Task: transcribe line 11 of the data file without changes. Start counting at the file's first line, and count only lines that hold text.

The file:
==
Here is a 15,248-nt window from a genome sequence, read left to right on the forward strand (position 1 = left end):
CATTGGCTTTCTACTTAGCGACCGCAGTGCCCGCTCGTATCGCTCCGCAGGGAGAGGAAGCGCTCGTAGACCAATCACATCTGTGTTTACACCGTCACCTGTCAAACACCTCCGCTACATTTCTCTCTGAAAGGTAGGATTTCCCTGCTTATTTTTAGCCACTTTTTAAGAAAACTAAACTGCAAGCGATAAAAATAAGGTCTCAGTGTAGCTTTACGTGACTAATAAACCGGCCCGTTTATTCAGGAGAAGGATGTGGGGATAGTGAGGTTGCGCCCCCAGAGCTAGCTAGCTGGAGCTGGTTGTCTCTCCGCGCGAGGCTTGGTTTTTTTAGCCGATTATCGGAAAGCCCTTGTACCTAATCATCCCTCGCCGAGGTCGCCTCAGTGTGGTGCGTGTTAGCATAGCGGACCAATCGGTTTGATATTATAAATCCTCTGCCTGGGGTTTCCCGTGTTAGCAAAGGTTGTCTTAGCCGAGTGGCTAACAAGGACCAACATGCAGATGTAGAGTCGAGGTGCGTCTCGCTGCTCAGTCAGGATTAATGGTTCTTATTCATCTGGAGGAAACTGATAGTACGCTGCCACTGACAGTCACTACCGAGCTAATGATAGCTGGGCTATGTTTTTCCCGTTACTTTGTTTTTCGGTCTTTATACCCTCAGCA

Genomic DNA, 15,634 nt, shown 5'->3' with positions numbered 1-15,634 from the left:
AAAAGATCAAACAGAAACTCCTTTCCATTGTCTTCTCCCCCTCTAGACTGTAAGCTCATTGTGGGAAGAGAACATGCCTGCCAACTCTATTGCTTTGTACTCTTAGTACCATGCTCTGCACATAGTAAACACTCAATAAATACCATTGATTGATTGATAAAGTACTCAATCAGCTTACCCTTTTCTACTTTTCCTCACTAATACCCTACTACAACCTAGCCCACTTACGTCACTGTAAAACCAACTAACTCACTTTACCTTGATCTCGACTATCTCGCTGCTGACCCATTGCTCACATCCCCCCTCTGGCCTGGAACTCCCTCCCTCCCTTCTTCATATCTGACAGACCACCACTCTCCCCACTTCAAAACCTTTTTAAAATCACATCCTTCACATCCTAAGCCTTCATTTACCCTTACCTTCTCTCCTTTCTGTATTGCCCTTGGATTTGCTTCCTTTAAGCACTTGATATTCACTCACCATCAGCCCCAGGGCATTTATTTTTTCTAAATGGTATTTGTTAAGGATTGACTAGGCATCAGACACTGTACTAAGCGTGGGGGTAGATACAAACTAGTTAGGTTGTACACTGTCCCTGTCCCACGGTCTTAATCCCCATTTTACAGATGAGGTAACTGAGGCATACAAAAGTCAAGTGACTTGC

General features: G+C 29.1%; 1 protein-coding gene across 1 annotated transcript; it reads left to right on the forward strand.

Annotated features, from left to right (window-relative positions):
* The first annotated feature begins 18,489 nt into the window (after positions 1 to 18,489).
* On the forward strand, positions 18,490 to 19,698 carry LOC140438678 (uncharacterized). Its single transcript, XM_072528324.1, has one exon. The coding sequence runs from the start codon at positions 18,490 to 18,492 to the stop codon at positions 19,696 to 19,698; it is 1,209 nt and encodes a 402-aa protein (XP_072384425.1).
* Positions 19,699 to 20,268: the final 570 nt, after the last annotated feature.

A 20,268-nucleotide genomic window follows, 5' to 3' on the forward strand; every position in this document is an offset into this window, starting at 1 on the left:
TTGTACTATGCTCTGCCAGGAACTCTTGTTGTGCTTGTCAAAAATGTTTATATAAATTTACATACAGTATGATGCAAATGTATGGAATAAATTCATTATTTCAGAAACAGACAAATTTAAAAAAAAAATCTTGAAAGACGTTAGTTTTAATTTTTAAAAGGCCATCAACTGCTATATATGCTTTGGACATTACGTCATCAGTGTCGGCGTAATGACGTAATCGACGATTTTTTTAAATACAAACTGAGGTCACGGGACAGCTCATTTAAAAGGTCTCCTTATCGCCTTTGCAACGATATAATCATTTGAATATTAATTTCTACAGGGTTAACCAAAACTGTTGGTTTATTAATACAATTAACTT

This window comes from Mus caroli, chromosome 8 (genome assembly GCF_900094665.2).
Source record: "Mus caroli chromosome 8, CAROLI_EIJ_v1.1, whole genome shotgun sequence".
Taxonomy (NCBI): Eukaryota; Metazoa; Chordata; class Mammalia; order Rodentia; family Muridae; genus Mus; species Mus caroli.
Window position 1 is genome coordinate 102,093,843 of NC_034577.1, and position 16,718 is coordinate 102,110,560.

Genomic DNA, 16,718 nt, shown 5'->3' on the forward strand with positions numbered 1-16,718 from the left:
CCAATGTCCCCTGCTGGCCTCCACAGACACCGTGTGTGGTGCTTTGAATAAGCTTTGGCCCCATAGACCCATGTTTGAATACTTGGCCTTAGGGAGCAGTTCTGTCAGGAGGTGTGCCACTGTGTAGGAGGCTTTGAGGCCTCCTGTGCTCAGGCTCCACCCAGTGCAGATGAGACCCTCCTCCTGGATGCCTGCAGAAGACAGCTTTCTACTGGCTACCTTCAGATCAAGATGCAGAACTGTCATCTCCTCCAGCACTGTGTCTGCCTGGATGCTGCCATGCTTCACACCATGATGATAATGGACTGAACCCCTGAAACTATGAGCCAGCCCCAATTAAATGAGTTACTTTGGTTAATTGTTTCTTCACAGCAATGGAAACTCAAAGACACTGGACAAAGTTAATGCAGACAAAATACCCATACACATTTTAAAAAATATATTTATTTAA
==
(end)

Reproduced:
TTGTACTATGCTCTGCCAGGAACTCTTGTTGTGCTTGTCAAAAATGTTTATATAAATTTACATACAGTATGATGCAAATGTATGGAATAAATTCATTATTTCAGAAACAGACAAATTTAAAAAAAAAATCTTGAAAGACGTTAGTTTTAATTTTTAAAAGGCCATCAACTGCTATATATGCTTTGGACATTACGTCATCAGTGTCGGCGTAATGACGTAATCGACGATTTTTTTAAATACAAACTGAGGTCACGGGACAGCTCATTTAAAAGGTCTCCTTATCGCCTTTGCAACGATATAATCATTTGAATATTAATTTCTACAGGGTTAACCAAAACTGTTGGTTTATTAATACAATTAACTT